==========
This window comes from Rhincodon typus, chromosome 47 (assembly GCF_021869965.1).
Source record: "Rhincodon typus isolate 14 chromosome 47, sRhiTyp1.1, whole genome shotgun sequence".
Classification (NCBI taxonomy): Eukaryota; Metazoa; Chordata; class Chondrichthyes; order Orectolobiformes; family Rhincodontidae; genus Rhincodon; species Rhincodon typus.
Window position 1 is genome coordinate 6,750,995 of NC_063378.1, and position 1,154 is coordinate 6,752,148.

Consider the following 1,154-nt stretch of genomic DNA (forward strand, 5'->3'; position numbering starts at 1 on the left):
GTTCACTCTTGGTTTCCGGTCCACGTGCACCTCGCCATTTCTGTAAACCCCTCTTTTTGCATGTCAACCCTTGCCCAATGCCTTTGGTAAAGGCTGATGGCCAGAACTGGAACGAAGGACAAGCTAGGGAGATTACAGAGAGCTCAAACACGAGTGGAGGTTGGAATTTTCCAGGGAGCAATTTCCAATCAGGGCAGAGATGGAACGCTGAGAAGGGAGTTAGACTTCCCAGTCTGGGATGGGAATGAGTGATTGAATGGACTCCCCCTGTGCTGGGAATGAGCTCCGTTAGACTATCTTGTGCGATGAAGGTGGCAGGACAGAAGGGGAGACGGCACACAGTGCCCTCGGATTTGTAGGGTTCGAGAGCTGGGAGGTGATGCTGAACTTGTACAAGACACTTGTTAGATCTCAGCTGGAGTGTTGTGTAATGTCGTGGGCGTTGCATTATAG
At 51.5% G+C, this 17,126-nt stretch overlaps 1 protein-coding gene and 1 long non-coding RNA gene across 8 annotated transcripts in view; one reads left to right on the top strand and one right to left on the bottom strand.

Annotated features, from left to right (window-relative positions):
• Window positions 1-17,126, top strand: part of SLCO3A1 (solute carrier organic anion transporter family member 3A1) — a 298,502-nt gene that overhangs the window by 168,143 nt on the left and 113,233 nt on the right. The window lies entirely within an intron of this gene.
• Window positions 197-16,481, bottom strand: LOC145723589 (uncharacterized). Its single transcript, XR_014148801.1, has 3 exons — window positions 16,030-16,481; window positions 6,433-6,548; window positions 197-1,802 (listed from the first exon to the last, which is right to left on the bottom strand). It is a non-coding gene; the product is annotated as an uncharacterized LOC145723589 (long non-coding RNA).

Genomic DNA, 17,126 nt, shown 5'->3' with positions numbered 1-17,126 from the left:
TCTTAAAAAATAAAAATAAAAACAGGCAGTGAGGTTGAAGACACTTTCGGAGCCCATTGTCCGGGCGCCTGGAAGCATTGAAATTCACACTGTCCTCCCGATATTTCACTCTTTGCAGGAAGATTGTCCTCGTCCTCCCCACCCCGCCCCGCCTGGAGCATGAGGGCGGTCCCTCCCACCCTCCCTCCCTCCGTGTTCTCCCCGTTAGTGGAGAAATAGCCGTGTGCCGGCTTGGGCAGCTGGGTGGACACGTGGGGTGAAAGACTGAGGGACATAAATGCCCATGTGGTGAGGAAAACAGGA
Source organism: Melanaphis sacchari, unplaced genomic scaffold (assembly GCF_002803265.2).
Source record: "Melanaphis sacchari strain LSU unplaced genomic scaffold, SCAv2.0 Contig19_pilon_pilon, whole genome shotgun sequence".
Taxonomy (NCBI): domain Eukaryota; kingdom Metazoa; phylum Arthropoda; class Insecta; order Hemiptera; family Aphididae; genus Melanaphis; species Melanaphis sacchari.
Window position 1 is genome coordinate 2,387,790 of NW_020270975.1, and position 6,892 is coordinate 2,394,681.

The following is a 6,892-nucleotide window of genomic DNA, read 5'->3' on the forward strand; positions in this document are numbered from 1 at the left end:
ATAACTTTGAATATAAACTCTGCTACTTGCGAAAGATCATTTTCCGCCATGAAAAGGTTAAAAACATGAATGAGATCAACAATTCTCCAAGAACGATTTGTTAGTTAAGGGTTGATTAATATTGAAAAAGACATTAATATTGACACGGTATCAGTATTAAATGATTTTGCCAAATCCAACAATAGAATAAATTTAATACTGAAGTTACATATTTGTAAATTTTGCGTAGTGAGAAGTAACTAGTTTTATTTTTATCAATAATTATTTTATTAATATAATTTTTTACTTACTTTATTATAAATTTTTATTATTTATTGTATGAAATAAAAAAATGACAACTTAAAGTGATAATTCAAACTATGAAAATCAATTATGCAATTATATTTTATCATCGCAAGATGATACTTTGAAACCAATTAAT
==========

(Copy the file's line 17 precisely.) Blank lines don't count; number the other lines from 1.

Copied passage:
The following is a 6,892-nucleotide window of genomic DNA, read 5'->3' on the forward strand; positions in this document are numbered from 1 at the left end: